The natural and mechanic history, contained in the Spectacle de la Nature, might also be begun in this class, and continued through the subsequent classes, by other books of the same kind; for, next to the knowledge of duty, this kind of knowledge is certainly the most useful, as weli as the most entertaining. The merchant may thereby be enabled bet. ter to understand many commodities in trade; the handicraftsman to improve his business by new instruments, mixtures, and materials, and frequently hints are given for new methods of improving land, that may be set on foot greatly to the advantage of a country,
THE FOURTH CLASS. To be taught composition. Writing one's own language well, is the next necessary accomplishment after good speaking. It is the writing mastcr's business to take care that the boys make fair characters, and place them straight and even in the lines: but to form their style, and even to take care that the stops
and capitals are properly disposed, is the part of the English master. The boys should be put on writing letters to each other on any common occurrences, and on various subjects, imaginary business, &c. containing little stories, accounts of their late reading, what parts of authors please them, and why ; letters of congratulation, of compliment, of request, of thanks, of recommendation, of admonition, of consolation, of expostulation, excuse, &c. In these they should be taught to express themselves clearly, concisely, and naturally, without affected words or highflown phrases. All their letters to pass through their master's hand, who is to point out the faults, advise che corrections, and commend what he finds right. Some of the best letters published in their own language, as Sir William Temple's, those of Pope and his friends, and some others, might be set before the youth as models, their beauties pointed out and explained by the master, the letters themselves transscribed by the scholar.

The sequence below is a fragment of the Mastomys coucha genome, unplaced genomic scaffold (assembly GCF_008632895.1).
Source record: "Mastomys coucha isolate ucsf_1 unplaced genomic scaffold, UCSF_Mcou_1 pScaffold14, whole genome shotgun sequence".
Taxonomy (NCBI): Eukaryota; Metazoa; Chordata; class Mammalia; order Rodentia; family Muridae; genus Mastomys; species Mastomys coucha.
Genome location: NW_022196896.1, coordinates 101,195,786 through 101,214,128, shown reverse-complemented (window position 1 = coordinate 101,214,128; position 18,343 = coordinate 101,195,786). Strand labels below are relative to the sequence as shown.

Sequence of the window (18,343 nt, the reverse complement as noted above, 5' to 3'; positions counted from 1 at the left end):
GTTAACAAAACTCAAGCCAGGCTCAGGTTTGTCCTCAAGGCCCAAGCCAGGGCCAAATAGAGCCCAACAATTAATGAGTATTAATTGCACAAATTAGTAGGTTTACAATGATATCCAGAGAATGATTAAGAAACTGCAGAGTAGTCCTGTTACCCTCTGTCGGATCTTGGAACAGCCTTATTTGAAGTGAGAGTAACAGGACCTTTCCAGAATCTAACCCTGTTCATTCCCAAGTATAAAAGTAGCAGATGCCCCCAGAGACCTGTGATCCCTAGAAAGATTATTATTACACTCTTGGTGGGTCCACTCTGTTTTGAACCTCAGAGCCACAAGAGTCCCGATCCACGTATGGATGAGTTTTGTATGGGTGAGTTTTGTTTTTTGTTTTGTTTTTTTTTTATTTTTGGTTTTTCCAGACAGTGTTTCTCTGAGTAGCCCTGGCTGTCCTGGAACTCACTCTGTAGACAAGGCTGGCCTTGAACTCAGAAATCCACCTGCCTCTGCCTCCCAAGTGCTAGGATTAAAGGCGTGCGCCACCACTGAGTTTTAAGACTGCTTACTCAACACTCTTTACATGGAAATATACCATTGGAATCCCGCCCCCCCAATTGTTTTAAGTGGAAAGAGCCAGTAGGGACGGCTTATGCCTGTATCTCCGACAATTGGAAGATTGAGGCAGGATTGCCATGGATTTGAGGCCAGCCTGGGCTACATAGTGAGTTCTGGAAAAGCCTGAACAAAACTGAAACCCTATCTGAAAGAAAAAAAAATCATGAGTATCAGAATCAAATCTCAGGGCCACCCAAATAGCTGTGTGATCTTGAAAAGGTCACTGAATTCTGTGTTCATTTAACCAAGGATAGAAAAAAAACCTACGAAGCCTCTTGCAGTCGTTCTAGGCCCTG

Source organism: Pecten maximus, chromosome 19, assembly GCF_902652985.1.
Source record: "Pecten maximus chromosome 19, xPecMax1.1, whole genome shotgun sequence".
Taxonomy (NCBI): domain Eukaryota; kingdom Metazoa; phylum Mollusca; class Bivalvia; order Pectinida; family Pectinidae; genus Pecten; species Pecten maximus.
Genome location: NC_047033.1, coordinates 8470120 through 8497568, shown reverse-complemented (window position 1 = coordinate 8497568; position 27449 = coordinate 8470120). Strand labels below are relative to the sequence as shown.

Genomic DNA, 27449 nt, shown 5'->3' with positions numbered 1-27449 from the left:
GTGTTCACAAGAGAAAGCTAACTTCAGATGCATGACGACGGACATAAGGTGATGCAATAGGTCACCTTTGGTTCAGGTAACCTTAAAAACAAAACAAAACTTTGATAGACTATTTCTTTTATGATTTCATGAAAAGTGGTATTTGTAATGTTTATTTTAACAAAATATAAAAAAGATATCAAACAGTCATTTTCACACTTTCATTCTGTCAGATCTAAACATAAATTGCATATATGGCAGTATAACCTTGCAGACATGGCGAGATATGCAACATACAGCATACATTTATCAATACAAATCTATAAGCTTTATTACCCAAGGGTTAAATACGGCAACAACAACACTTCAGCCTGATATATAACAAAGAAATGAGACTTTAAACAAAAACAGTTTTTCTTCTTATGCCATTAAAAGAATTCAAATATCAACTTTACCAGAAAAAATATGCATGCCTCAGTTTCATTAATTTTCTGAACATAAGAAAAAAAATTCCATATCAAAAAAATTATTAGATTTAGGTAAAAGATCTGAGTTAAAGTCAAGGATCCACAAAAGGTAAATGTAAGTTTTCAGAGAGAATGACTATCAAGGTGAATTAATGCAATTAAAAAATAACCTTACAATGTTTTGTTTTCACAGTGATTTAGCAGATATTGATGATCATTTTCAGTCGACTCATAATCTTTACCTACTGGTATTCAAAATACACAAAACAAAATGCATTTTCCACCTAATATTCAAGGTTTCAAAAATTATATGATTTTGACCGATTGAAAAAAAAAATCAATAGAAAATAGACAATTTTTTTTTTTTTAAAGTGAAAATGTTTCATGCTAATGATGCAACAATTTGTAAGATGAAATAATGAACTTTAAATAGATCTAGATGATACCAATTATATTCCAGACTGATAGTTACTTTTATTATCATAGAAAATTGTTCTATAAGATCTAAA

Dr. Johnson's Ethices Elementa, or First Principles of Morality, may now be read by the scholars, and explained by the master, to lay a solid foundation of virtue and piety in their minds. And as this class continues the reading of history, let them now, at proper hours, receive some farther instruction in chronology ard in that part of geography (from the mathematical master) which is necessary to understand the maps and globes. They should also be acquainted with the modern names of the places they
find mentioned in ancient writers. The exercises of wgood reading, and proper speaking, still continued
at suitable times. "
To improve the youth in composition, they may now, besides continuing to write letters, begin to write little essays in prose, and sometimes in verse; not to make them poets, but for this reason, that no. thing acquaints a lad so speedily with a variety of expression, as the necessity of finding such words and phrases, as will suit the measure, sound, ape